All the more so as they may be honestly afraid of losing some of the spirit of the order, some of the dedication of their lives by seeming to come closer to the world. A keener study of The Nun in the World (especially of page 127) would allay these fears.
The Cardinal is not advocating more wordliness, but more apostolic contact with the world, a very different thing. He is not asking for change out of spirit of novelty, but for the sake of the apostolate. Adaptation is not relaxation according to his intentions. Nor does he seek to lessen the interior life in the interests of the active life.
What he is pleading for, in the name of our Lord. is a better understanding of apostolic duty, the abandonment of the old monastic idea that the less contact there is with the world the better for the interior life.
He shows that the dilemma between ,he active life and the spiritual life is only insoluble if a division or a conflict is forced between the life of prayer and the actual bringing of souls to Christ. The "heresy of activity" is no temptation for those who go out to work for souls, not for their own satisfaction. It is perhaps a salutary thought that Our Lord did not blame the Samaritan for this heresy, nor did he praise the priest and Levite for being so concerned with their interior life and with their journey towards Jerusalem to worship God that they disregarded the distress of a fellow human being who had fallen among robbers.
A spirituality of the active life is needed, not a monastic spirituality almost impossibly tacked on to an active life. Surely it is spiritual gluttony for an active order of nuns to spend four hours or so in formal prayer when people in the world are dying of spiritual hunger.
Perhaps the answer to another objection may provide an excuse and an apologia for the writer of this article, which may seem a critical one, in spite of his very great affection for nuns and in spite of having always been treated so well and with such respect by them that he always leaves them with an enhanced respect and with indeed a greater appreciation of his own privilege in belonging to the ranks of the priesthood, on account of their spirit of faith and appreciation of its dignity.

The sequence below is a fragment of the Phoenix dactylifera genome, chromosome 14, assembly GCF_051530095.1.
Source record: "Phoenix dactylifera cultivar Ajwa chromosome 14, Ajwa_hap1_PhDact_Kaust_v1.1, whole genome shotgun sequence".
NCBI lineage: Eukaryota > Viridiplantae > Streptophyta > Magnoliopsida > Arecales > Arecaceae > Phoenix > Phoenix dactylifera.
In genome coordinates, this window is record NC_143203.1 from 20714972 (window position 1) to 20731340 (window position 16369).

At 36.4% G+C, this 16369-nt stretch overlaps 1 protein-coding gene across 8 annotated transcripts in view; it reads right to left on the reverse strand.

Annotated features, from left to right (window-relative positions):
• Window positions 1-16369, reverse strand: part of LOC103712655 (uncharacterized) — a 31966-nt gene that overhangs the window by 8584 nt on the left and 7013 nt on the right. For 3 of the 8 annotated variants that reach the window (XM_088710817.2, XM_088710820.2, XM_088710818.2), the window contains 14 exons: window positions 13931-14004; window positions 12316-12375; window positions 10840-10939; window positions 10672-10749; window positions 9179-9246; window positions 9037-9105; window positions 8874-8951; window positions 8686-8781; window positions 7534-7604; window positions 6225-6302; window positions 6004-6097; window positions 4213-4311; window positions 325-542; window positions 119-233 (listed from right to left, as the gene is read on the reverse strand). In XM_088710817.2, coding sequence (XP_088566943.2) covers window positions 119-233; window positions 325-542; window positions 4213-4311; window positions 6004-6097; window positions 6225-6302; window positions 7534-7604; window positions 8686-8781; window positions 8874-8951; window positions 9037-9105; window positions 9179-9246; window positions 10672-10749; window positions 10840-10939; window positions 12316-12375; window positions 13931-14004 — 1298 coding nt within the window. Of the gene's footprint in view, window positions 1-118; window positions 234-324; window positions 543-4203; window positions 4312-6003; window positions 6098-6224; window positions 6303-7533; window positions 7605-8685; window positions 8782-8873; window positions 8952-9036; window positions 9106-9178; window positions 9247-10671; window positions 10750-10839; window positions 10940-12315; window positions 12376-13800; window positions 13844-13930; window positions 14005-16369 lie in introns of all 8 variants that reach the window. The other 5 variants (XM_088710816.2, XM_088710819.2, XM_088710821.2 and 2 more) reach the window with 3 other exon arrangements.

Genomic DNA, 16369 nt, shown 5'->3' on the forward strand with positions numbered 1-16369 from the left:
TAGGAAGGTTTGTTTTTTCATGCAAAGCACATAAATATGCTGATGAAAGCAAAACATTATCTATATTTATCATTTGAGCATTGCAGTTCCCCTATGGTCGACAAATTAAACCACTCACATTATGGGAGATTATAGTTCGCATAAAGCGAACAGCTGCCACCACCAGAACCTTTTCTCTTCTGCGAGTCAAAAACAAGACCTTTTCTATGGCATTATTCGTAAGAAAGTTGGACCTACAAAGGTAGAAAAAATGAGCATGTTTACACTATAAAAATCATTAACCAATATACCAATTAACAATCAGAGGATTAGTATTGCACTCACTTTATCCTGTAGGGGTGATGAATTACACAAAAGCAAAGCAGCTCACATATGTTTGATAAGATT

This objection is that almost all the reviewers of the hook who have praised it have been priests, and that priests and even cardinals often do a lot of harm criticising a way of life of which they do not have first-hand knowledge. This indeed, it is alleged, is even responsible for loss of vocations.
Speaking about England for a moment (in Ireland some nuns
have reviewed the book), the fact is that one never sees from one year's end to another nuns acting as reviewers. There is no conspiracy among editors to exclude them. Is it something in their rules or way of life that does not allow them to take part in the world of literary life ?
If nuns had been established reviewers they would undoubtedly have been asked to review this book.
Another point is that although priests are outsiders their are privileged ones. They often see nuns and work with them; they also. let it be said, hear criticism of the nun's way of life, often good-natured and semi-apologetic, from good lay people. Also many of the changes they approve are with regard to externals.
The habit may not be an indication of the spirit of an order, but if it is kept as it has been for centuries in spite of suggestions for change, where it is obviously unsuitable for modern life, there is a natural tendency to think that in some other ways the nuns who wear it may not be eager to adapt their way of life to presentday needs, and a priest is surely entitled to say so. It is good to realise and give full credit to the adaptations which have already been geom.ously made.
But in this matter we could reasonably use the words of Saint Paul about forgetting the things that are behind and pressing forward to the great goal, which in this case is nothing less than the mobilisation of all the resources of the Church in the best possible way to face the challenge of the second half of the twentieth century.